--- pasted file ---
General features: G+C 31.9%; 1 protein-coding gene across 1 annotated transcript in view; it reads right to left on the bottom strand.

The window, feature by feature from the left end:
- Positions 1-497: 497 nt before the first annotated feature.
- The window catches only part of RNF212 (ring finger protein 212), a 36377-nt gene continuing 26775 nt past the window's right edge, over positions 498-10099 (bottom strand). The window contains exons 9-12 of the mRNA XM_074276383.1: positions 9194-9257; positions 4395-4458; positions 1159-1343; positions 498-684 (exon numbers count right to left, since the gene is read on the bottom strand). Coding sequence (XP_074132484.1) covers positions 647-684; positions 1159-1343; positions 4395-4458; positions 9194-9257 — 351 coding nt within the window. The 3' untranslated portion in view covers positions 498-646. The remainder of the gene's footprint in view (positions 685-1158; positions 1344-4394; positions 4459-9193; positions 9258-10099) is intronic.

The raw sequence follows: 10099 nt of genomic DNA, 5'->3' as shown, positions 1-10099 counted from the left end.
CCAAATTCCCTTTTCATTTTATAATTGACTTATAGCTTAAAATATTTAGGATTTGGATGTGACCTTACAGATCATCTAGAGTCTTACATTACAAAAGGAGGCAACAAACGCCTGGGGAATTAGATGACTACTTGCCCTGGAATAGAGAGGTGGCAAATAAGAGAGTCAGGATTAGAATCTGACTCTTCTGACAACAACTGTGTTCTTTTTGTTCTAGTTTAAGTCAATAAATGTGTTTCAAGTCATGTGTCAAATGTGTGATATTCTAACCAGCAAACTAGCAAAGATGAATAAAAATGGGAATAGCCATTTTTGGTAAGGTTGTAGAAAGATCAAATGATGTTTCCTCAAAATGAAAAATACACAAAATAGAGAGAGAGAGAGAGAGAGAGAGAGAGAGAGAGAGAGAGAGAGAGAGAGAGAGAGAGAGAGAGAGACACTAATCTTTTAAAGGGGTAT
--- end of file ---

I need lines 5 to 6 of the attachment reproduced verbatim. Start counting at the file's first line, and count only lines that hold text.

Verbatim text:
The raw sequence follows: 10099 nt of genomic DNA, 5'->3' as shown, positions 1-10099 counted from the left end.
CCAAATTCCCTTTTCATTTTATAATTGACTTATAGCTTAAAATATTTAGGATTTGGATGTGACCTTACAGATCATCTAGAGTCTTACATTACAAAAGGAGGCAACAAACGCCTGGGGAATTAGATGACTACTTGCCCTGGAATAGAGAGGTGGCAAATAAGAGAGTCAGGATTAGAATCTGACTCTTCTGACAACAACTGTGTTCTTTTTGTTCTAGTTTAAGTCAATAAATGTGTTTCAAGTCATGTGTCAAATGTGTGATATTCTAACCAGCAAACTAGCAAAGATGAATAAAAATGGGAATAGCCATTTTTGGTAAGGTTGTAGAAAGATCAAATGATGTTTCCTCAAAATGAAAAATACACAAAATAGAGAGAGAGAGAGAGAGAGAGAGAGAGAGAGAGAGAGAGAGAGAGAGAGAGAGAGAGAGAGAGAGACACTAATCTTTTAAAGGGGTAT